Does Your Hobby Expose You to Asbestos?
In demand throughout the 20th century, asbestos was used in a plethora of products in various industry branches. It was inexpensive, readily available, and an adequate heat and fire-resistant material - a must for the industry.
The construction industry was one of the fields maximizing the advantages of using asbestos in almost every material. It is why the vast majority of the buildings from between 1920 and 1980 primarily contained asbestos. The tensile properties of asbestos made it an important building and binding commodity used in various ways - there were even some roadways made with asbestos-laced asphalt. The mineral isn't only present in the built property; it's there in some goods made for leisure.
Friday Night's Fun Tainted With Asbestos
Adding asbestos for improved material strength made the mineral one of the favored components to produce bowling balls in the 1960s and 1970s. It was mainly used as filler material, and its natural abundance ensured cheaper bowling ball production. A well-known bowling ball type of the period was the Ebonite ball, made of plastic and filled with asbestos waste from discarded brake lining dust. It was a popular ball that received endorsements from professional bowlers and thus was in high customer demand.
The people involved in the manufacturing process were at risk of asbestos exposure, as were the merchants selling them. Shops often offered the service of drilling correct-sized holes into the bowling balls for customers, and no one ever thought of the risks of releasing asbestos fibers into the air. The risk of asbestos exposure also extended to the people using the balls, especially if the cleaning after the drilling wasn't adequate.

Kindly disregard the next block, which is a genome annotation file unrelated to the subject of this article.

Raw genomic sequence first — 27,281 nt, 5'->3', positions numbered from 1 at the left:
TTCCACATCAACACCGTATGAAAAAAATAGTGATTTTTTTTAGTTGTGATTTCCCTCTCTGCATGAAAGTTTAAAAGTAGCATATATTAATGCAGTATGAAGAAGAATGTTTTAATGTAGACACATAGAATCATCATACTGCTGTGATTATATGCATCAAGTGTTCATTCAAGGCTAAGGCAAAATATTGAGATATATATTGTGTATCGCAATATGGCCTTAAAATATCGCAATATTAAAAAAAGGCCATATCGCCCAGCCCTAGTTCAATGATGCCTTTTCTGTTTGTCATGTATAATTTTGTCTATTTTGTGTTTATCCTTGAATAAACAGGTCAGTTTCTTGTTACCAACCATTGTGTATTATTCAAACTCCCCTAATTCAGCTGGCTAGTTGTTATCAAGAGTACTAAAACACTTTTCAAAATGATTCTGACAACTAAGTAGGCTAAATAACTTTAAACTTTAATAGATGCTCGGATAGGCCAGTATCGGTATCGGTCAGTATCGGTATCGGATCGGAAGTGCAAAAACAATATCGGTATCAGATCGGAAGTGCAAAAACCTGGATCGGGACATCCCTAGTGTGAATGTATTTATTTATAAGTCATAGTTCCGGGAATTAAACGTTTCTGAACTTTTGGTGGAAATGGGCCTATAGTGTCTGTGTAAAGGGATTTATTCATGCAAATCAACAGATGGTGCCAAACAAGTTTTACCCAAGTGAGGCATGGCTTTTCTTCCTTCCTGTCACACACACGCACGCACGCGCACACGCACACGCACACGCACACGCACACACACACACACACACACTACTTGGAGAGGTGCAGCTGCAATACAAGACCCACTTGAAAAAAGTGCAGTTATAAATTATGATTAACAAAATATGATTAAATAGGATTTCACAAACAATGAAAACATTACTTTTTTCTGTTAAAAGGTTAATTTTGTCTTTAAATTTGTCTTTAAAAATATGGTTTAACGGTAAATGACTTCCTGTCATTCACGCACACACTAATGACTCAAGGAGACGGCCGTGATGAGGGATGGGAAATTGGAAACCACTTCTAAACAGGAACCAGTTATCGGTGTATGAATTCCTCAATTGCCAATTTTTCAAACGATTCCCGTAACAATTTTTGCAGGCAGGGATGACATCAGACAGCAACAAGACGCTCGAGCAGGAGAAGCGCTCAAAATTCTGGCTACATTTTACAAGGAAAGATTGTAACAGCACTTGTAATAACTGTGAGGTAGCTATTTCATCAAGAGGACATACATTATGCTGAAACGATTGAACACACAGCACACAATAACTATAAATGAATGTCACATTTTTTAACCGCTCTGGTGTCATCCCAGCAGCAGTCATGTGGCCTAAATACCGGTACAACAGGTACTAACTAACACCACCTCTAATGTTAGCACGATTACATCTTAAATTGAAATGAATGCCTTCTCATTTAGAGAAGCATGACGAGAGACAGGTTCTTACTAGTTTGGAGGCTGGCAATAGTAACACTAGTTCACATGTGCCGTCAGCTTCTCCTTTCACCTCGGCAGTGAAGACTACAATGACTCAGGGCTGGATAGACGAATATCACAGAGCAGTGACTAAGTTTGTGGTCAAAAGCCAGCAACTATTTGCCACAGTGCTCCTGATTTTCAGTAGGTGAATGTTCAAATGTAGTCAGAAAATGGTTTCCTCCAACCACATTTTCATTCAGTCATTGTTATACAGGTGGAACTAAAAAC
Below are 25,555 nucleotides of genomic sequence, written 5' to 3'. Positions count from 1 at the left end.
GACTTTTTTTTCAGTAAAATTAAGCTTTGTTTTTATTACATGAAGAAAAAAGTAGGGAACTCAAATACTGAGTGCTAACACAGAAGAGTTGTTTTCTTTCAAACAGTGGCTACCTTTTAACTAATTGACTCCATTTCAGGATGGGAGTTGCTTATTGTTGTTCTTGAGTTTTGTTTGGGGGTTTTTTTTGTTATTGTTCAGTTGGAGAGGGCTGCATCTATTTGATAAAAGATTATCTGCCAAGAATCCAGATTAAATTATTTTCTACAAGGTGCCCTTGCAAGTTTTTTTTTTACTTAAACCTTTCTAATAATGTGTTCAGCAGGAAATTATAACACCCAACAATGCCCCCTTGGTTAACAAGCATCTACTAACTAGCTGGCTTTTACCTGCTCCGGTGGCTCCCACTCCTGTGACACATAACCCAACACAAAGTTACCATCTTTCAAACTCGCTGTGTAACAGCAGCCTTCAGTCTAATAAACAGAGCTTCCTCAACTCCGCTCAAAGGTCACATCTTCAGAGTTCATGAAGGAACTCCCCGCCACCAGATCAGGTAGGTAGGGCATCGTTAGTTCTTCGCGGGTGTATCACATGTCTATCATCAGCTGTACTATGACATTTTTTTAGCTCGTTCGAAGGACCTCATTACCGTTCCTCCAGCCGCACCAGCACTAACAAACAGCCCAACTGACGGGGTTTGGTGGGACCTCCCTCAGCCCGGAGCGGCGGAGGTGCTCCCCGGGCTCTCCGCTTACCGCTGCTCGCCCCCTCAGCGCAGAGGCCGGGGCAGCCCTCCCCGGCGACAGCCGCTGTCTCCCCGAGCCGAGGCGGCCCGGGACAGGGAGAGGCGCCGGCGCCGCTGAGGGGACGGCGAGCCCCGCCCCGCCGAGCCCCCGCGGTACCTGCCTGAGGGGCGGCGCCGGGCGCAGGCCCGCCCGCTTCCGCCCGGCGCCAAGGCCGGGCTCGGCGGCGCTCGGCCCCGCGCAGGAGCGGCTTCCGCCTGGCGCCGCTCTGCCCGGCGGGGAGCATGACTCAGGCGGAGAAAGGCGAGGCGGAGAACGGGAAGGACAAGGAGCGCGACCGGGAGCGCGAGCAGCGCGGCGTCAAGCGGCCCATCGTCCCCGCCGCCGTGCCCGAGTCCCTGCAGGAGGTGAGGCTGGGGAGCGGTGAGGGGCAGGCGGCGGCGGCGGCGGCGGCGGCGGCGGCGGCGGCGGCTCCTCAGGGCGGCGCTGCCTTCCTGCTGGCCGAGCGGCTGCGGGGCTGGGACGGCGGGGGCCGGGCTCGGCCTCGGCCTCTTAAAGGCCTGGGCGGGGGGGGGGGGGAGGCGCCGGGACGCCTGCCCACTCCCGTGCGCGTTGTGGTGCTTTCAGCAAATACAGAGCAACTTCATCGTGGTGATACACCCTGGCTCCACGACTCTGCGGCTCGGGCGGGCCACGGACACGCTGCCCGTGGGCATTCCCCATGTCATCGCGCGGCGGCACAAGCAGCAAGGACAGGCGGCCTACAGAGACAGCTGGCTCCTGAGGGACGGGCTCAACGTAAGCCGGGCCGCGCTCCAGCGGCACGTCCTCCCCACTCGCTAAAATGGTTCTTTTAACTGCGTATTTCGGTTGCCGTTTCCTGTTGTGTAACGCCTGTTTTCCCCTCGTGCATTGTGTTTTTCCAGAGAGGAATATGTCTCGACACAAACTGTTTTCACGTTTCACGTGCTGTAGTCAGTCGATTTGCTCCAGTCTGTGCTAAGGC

Airborne asbestos fibers represent a high health risk if inhaled or ingested over long periods. The indestructible nature that made asbestos so valuable as an industrial material makes it extremely harmful to the human body. Although people bowling with plastic balls had a slight chance to have come into contact with the fibers, it was still a risk, as no quantity of asbestos is safe to inhale or ingest. Bowling balls can last for decades, and though modern balls don't contain asbestos anymore, the ball you chose at the bowling alley may be an older, asbestos-filled one.
Model Railroads Running Through Asbestos Layouts
Enthusiasts of vintage miniature railways used to use asbestos in making scenery, as it was a popular ingredient in plaster. The natural landscape belongs to the experience of the small railroads and trains running through the stations across the table. Molding and smoothing the asbestos plaster into hills and valleys was a practical suggestion in a model railroaders' magazine of the 1940s. The enthusiasts even dyed powdered asbestos green and used it as a ground cover around the tiny railroad system for added effect. They never considered the danger of asbestos exposure by inhaling the microscopic fibers. All the people nearby the miniature creations were at high risk of exposure to asbestos.
It was in the late 1970s that there was a dramatic reduction in the commercial use of asbestos because of its connection to lung diseases. Before that, asbestos-containing products flooded the markets of those times, making virtually every vintage item a possible source of asbestos exposure. Pieces of old times can become worn and may break, releasing asbestos fibers into the air and exposing everyone close to them to the risk of ingesting or inhaling the tiny fibers. However, exposure to asbestos from vintage pieces usually occurs in small amounts. Still, it's advisable to be cautious and avoid the risks that asbestos can pose in our home environment, as no quantity of asbestos is safe to inhale or ingest.